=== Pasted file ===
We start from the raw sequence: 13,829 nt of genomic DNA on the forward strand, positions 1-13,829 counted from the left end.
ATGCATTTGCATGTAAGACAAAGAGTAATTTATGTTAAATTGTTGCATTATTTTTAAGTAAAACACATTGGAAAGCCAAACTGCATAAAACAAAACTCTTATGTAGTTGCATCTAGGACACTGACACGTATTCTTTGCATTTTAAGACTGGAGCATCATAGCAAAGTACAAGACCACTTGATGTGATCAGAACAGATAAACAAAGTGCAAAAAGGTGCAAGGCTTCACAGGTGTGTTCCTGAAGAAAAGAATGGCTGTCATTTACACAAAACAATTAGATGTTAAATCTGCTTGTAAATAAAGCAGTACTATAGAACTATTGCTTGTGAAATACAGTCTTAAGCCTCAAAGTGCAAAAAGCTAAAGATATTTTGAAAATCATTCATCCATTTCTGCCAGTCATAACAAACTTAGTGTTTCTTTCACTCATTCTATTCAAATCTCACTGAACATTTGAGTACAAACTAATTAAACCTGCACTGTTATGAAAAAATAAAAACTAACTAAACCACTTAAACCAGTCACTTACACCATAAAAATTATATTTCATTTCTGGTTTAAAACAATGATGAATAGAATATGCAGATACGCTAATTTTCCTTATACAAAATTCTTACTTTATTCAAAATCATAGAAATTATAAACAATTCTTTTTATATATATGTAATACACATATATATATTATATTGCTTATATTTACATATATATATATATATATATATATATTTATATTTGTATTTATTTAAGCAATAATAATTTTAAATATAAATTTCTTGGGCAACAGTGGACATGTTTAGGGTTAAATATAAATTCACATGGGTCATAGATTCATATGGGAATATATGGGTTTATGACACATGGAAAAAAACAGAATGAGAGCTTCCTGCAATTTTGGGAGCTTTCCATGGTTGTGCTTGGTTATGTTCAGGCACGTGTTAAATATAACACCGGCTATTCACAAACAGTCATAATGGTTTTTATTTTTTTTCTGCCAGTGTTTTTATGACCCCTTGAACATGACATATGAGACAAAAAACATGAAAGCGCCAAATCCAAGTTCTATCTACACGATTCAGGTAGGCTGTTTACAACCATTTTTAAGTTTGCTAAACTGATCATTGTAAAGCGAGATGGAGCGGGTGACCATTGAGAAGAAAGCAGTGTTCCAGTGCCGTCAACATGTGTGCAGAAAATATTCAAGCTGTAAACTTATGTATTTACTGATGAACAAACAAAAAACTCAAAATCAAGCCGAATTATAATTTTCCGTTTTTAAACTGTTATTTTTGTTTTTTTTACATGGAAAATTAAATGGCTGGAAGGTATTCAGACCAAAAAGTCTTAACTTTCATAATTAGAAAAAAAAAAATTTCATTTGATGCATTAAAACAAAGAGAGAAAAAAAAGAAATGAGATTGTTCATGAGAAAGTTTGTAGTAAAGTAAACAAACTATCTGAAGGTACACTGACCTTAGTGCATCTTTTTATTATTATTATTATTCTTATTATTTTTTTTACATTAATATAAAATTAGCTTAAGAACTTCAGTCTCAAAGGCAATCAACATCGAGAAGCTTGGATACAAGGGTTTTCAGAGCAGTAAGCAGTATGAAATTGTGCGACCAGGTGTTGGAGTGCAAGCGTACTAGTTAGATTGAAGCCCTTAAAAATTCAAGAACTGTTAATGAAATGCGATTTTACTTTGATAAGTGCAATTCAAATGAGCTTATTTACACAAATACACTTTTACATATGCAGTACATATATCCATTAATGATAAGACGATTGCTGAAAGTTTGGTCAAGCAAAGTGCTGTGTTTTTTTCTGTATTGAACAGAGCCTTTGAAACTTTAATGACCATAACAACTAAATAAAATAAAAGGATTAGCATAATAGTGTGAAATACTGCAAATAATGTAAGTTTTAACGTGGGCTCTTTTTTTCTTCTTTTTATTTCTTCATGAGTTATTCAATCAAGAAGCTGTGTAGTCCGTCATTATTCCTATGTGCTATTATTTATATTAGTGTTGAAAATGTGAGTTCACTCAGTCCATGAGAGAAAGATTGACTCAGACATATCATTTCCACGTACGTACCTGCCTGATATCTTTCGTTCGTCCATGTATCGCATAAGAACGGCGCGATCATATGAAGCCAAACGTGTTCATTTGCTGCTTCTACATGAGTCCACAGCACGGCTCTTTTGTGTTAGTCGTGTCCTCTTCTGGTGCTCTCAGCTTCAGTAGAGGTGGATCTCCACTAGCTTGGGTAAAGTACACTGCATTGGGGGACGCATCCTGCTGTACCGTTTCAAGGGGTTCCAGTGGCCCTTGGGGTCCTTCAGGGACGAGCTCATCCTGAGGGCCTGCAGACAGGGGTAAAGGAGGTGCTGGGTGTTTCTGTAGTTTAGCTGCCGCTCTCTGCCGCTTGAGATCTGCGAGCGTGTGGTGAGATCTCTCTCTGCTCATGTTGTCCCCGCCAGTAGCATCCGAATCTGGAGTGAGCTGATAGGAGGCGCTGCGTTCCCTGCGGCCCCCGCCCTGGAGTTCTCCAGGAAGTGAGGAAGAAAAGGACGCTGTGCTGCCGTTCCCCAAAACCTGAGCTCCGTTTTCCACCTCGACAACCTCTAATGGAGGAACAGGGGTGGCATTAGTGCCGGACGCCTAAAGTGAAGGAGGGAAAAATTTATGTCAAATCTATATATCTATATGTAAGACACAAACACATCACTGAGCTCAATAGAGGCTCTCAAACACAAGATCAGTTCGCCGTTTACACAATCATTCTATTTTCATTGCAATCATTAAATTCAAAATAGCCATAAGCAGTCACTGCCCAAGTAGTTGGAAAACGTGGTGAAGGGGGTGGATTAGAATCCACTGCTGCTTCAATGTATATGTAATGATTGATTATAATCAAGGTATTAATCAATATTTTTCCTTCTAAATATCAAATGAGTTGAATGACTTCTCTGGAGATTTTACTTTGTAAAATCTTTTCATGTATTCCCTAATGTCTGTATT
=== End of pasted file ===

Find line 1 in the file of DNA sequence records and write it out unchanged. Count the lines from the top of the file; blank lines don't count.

We start from the raw sequence: 13,829 nt of genomic DNA on the forward strand, positions 1-13,829 counted from the left end.